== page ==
Bronson, Kansas, is a small town in the western part of Bourbon County. As of the 2020 census, its population was 304.
This place got its start in 1875 and was initially called Wilsonville. It was located in Franklin Township on the Allen-Bourbon county line, approximately five miles southwest of Xenia. A post office was established on July 8, 1875, with J.C. Wilson as the first postmaster. Wilsonville also had a general store and a blacksmith shop.
In October 1881, the town and its post office moved south to Marion Township when the St. Louis, Fort Scott, and Wichita Railroad, a subsidiary of Missouri Pacific, arrived. This was probably the first time a U.S. post office was moved without the government’s approval. When the post office reopened on October 3, 1881, it was renamed Bronson for Ira D. Bronson, a long-time prominent attorney of Fort Scott and the county clerk. The first setter and postmaster was George H. Requa. He was followed almost immediately by W.T. Timmons.
Bronson grew rapidly during the first year of its existence. A. L Martin built the first house in town. Requa and Martin opened a store, making specialty boots and shoes. Mrs. Mary Chambers ran the first hotel. The first lumber yard was owned by Holeman Bros & Co. The first newspaper was started in 1882 by M.H. Donoho. The first secret organization was the Knights of Pythias, which was organized in 1883. The first bank was called the Exchange Bank & was owned by Pinnell & Smith, who operated it until 1888, when other parties purchased it, and the name changed to the Bank of Bronson.
The new townsite was on a gently rolling prairie surrounded by a rich agricultural and stock-raising region. The first school, about one-half mile west of the village, was taught by Miss Rose Daughters and was. Bronson was the last established town on the railroad between Fort Scott and Iola.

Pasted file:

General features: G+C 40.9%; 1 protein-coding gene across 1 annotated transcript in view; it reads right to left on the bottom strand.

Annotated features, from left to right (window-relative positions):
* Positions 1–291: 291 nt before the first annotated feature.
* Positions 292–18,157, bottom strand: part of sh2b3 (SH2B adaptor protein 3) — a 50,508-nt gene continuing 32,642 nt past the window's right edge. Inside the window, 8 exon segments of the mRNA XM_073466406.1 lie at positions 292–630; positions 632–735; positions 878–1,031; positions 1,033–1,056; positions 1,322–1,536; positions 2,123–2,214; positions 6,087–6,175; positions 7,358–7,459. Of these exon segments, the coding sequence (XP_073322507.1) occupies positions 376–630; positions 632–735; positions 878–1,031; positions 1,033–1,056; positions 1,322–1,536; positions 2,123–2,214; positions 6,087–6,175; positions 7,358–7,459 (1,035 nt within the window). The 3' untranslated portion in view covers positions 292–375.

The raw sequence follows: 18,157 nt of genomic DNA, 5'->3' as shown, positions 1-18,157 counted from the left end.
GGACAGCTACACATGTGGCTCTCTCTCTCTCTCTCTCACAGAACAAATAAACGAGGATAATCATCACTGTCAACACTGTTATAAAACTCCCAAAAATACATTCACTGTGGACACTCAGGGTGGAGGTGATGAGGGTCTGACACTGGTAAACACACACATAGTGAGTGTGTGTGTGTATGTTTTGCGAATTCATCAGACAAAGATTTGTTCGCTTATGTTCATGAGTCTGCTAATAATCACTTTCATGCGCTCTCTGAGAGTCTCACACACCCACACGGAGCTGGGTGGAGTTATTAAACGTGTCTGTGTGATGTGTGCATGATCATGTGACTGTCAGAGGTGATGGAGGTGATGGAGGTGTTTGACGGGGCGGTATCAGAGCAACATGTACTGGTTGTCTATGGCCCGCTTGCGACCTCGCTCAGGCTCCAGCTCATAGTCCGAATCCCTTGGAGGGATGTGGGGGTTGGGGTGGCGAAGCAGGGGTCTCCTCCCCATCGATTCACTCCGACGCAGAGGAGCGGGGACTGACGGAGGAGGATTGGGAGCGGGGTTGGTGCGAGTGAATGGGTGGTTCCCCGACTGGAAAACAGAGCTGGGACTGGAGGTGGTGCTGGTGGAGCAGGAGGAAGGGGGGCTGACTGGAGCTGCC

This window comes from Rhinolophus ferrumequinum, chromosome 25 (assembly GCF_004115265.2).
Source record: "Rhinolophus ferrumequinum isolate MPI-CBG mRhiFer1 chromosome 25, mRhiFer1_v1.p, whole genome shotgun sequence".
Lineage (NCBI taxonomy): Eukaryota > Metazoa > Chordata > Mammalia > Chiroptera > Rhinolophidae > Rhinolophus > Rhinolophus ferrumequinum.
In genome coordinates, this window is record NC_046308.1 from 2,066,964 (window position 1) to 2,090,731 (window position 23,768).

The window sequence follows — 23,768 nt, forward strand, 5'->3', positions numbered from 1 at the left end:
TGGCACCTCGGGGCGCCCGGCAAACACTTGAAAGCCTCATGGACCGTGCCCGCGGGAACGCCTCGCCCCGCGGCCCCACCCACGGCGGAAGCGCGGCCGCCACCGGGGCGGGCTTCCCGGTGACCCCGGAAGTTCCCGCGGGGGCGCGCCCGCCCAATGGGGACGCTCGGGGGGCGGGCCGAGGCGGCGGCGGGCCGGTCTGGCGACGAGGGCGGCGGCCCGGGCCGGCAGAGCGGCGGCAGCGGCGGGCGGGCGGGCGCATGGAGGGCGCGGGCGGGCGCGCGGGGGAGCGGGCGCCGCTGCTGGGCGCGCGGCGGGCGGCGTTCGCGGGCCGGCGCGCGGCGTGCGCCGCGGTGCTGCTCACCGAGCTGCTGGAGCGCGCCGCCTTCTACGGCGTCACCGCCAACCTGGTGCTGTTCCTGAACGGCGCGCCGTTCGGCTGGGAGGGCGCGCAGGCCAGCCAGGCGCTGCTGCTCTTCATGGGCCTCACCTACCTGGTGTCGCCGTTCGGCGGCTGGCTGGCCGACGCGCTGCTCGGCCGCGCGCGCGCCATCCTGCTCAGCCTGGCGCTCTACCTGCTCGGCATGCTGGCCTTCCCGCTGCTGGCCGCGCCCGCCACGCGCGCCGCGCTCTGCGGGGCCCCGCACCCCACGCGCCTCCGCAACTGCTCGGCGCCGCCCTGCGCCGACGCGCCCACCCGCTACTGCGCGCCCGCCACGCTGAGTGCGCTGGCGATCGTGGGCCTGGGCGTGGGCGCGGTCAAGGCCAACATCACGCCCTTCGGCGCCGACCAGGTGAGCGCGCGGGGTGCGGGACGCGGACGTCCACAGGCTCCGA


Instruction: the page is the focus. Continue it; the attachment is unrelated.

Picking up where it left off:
Bronson suffered a disastrous fire on May 13, 1890.
It became a prime shipping and supply point for the agricultural region, located midway between Fort Scott and Iola on the highway and railroad. Growth was slow but steady; by 1910, it boasted 595 residents, the town’s peak population. That year, Bronson held the world’s first horseshoe pitch tournament. By that time, the railroad was part of the Missouri Pacific Railroad.
Another terrible fire occurred in Bronson on March 13, 1910, which destroyed nearly two blocks in the business portion of the town. However, its citizens quickly rebuilt with brick structures.
In 1912, Bronson had two banks, an international money-order post office with four rural routes, express and telegraph offices, telephone connections, the semi-weekly Bronson Pilot newspaper, a downtown retail district, and public schools.
The Bronson school building was destroyed by fire on the morning of September 1, 1913. Area citizens soon made plans for a new school, constructed in 1914. In the following years, additions were made several times; a high school course was added, and it had seven teachers.
In the 1970s, Bronson boasted several fine residences and an ample supply of business houses, including four general stores, three grain dealers, a grocery store, a furniture store, a drug store, a hotel, a blacksmith, and a physician. The population was about four hundred.
In the following decades, Bronson’s population gradually declined; at some point, its schools were closed through school unification. Today, Bronson is a part of USD 235 Uniontown. The Uniontown High School mascot is the Eagles.
Jonathan M. Davis, Kansas state representative, senator, and 22nd Kansas governor, was born, raised, and buried in Bronson.
Bronson is about 20 miles west of Fort Scott, Kansas.